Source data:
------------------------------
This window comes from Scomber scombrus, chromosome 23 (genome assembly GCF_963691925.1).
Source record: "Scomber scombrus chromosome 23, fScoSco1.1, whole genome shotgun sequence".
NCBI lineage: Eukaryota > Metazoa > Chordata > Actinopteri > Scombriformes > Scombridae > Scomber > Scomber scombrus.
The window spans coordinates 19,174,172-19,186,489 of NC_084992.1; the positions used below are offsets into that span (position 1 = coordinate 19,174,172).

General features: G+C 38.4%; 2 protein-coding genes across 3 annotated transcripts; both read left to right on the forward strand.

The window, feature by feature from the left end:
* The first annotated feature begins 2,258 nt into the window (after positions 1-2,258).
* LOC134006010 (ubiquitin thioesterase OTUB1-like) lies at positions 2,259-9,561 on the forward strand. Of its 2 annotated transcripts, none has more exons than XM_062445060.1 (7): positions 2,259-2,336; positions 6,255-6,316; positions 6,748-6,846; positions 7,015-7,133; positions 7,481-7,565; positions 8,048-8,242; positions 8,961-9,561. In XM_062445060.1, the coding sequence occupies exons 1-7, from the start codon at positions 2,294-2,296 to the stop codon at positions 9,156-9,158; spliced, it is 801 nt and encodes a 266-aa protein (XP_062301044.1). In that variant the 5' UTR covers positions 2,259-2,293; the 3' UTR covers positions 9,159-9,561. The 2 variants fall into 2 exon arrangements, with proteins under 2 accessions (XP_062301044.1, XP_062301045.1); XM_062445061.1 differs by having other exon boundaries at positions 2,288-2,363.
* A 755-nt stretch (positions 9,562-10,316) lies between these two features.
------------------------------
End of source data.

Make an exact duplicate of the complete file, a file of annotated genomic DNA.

This window comes from Scomber scombrus, chromosome 23 (genome assembly GCF_963691925.1).
Source record: "Scomber scombrus chromosome 23, fScoSco1.1, whole genome shotgun sequence".
NCBI lineage: Eukaryota > Metazoa > Chordata > Actinopteri > Scombriformes > Scombridae > Scomber > Scomber scombrus.
The window spans coordinates 19,174,172-19,186,489 of NC_084992.1; the positions used below are offsets into that span (position 1 = coordinate 19,174,172).

General features: G+C 38.4%; 2 protein-coding genes across 3 annotated transcripts; both read left to right on the forward strand.

The window, feature by feature from the left end:
* The first annotated feature begins 2,258 nt into the window (after positions 1-2,258).
* LOC134006010 (ubiquitin thioesterase OTUB1-like) lies at positions 2,259-9,561 on the forward strand. Of its 2 annotated transcripts, none has more exons than XM_062445060.1 (7): positions 2,259-2,336; positions 6,255-6,316; positions 6,748-6,846; positions 7,015-7,133; positions 7,481-7,565; positions 8,048-8,242; positions 8,961-9,561. In XM_062445060.1, the coding sequence occupies exons 1-7, from the start codon at positions 2,294-2,296 to the stop codon at positions 9,156-9,158; spliced, it is 801 nt and encodes a 266-aa protein (XP_062301044.1). In that variant the 5' UTR covers positions 2,259-2,293; the 3' UTR covers positions 9,159-9,561. The 2 variants fall into 2 exon arrangements, with proteins under 2 accessions (XP_062301044.1, XP_062301045.1); XM_062445061.1 differs by having other exon boundaries at positions 2,288-2,363.
* A 755-nt stretch (positions 9,562-10,316) lies between these two features.